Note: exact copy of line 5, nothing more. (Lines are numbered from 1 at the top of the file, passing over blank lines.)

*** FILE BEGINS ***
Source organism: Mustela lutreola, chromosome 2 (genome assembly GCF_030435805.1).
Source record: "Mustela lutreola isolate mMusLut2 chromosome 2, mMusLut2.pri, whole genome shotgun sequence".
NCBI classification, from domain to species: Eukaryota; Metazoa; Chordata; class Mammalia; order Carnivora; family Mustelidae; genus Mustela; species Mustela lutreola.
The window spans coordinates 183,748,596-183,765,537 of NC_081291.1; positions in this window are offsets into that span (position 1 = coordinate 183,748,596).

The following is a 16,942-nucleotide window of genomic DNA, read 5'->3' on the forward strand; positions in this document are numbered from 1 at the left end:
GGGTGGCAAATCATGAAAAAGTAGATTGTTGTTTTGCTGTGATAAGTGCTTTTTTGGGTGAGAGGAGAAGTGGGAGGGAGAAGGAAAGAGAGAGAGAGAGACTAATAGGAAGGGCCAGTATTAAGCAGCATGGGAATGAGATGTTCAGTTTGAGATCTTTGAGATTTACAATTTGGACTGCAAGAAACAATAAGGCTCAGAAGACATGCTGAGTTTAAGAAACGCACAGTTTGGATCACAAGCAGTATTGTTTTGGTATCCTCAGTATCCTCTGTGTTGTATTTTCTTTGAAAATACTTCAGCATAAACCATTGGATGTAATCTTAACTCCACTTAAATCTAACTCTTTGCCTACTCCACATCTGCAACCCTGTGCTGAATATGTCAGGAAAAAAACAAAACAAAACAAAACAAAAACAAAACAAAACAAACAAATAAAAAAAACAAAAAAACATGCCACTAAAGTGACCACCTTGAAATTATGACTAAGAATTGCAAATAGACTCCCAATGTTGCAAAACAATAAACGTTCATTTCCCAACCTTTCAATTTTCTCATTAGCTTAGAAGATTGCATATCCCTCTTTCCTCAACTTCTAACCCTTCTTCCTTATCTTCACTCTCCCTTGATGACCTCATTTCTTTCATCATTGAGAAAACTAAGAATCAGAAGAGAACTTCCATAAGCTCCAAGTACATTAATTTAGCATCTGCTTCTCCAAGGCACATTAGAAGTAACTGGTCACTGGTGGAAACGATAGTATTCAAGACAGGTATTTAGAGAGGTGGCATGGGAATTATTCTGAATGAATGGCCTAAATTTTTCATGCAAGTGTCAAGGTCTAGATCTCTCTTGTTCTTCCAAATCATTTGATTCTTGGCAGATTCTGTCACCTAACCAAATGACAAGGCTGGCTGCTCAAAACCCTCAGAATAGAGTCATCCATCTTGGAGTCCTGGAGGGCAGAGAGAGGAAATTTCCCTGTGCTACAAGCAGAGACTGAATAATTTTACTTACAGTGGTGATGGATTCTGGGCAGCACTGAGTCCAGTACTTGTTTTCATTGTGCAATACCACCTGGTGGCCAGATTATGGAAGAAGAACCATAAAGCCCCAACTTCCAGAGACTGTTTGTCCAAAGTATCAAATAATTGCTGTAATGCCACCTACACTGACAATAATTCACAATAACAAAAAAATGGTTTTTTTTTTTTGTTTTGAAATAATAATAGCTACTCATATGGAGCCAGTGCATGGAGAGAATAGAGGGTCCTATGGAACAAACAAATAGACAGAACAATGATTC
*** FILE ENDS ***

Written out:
The following is a 16,942-nucleotide window of genomic DNA, read 5'->3' on the forward strand; positions in this document are numbered from 1 at the left end: